Her collaboration with Joe Bonamassa seems to be a perfect meeting of musical kindred spirits, a sort of “he’s my brother from a different mother” symbiotic relationship formed by a mutual talent admiration society based on a deep respect for each other’s work, and a common love for the Deep Blues and the same balls-out emotive songs that deliver feelings that start at the toes, tingle the groin, and end up moving the heart.

The first song on the album is Ray Charles’s “Sinners Prayer”.  You learn all you need to know about her prior travails and road to redemption when she sings, or rather almost snarls

Well I’ve been  a bad girl baby/I declare I’ll change my ways/I don’t want bad luck and trouble to follow me all my days/please have mercy, lord have mercy on me/ well if I’ve done somebody wrong lord/ have mercy on me please.

The wailing almost mournful slide guitar on this song complements the despair in her voice perfectly and sets the emotional tone for the rest of the album.

Showing the pair has a hip, contemporary side the second son the Tom Waits classic “Chocolate Jesus” invokes Beth’s inner Amy Winehouse and is a picture perfect cover version.

The third song Melody Gardot’s “You’re Heart is as Black as Night” slows down the pace a bit with Beth putting on her Nina Simone voice against a backdrop of lush string arrangements and Les Paul inspired guitar chords.

The clear centerpiece is the masterful rendition of the classic song “I’d Rather Go Blind” that starts with a typical Stax sounding string interlude followed by the powerful entrance of Beth’s vocals layered with the slow-hand guitar of Bonamassa, a masterful, emotional, powerful, performance, that comes very close in emotive quality to the original Etta James version.

The pace picks up considerably with the Delaney and Bonnie song “Well Well” a bouncy, jaunty tune with Joe stepping up and trading vocals with Beth as she does Bonnie Raitt proud and with the Aretha Franklin influenced almost revival sounding song, “Something’s Got A Hold On Me” which features some prominent Hammond organ riffs, always a good thing.  While these songs are not the best on the album it does show the attention to detail that went into the production of the album as far as the pacing and mood setting is concerned, the song placement is spot-on.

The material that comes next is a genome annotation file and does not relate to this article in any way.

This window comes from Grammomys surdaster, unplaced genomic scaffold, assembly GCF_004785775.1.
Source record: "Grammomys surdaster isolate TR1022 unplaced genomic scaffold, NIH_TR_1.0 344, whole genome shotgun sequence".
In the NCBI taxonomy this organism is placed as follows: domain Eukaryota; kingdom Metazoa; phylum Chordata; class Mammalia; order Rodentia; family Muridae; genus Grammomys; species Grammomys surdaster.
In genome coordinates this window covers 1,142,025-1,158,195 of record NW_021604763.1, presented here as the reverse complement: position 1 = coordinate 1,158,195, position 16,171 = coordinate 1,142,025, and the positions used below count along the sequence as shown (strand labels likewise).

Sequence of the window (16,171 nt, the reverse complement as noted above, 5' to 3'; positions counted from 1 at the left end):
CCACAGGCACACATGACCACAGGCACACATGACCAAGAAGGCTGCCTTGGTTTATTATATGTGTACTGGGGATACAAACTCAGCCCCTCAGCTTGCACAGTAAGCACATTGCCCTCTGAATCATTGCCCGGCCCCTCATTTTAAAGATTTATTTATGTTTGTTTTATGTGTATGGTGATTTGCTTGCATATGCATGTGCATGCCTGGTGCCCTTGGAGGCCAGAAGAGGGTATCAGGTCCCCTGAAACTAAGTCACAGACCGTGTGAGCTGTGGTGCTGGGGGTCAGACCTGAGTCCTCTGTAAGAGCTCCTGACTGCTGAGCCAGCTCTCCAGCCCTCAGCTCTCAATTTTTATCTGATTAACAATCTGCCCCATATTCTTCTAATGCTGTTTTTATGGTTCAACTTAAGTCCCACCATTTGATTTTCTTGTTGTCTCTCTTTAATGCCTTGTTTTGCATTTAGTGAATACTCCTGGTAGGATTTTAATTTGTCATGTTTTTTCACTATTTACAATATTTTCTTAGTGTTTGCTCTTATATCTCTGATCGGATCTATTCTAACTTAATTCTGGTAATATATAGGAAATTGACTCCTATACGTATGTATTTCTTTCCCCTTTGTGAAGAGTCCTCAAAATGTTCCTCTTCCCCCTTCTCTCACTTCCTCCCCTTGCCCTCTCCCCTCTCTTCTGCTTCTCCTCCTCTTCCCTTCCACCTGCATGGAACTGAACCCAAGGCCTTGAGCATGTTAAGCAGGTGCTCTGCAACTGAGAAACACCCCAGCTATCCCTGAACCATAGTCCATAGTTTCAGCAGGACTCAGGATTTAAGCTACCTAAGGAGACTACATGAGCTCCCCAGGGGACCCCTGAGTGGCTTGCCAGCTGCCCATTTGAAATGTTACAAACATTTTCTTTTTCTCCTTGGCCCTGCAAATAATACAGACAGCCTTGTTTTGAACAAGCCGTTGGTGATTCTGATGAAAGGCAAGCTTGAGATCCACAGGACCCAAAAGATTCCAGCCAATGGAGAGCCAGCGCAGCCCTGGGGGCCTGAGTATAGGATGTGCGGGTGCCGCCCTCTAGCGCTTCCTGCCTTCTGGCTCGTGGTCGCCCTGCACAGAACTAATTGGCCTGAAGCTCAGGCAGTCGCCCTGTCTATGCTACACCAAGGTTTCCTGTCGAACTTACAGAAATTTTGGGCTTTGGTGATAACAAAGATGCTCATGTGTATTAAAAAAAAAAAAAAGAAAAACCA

If you were a Beth Hart virgin prior to reading this review, do yourself a further favor and go back and listen to her “Leave The Light On” album, especially the title track.  Be warned, the song will make you cry.

If you are a wise, old musical owl and are familiar with Beth Hart and her music, go back and listen to her album “Live at the Paradiso”.  You will hear an artist hitting her stride and ready to be that years-in the-making overnight success she deserves to be.

— Walt Falconer

Track Listing

  1. Sinner’s Prayer (Fulson, Glenn) 4:27
  2. Chocolate Jesus (Brennan, Waits) 2:39
  3. Your Heart Is as Black as Night (Gardot) 5:00
  4. For My Friends (Withers) 4:11
  5. Don’t Explain (Herzog, Holiday) 4:34
  6. I’d Rather Go Blind (Foster, Jordan) 8:06
  7. Something’s Got a Hold on Me (James, Kirland) 6:05
  8. I’ll Take Care of You (Benton) 5:13
  9. Well, Well (Bramlett) 3:42
  10. Ain’t No Way (Franklin) 6:47

Personnel

  • Beth Hart – Piano, Vocals
  • Joe Bonamassa – Guitar, Vocals
  • Blondie Chaplin – Guitar
  • Anton Fig – Drums, Percussion
  • Carmine Rojas -Bass
  • Arlan Scheirbaum – Keyboards

Links

Here’s a great interview with the two of them.

 


Posted by Larry Carta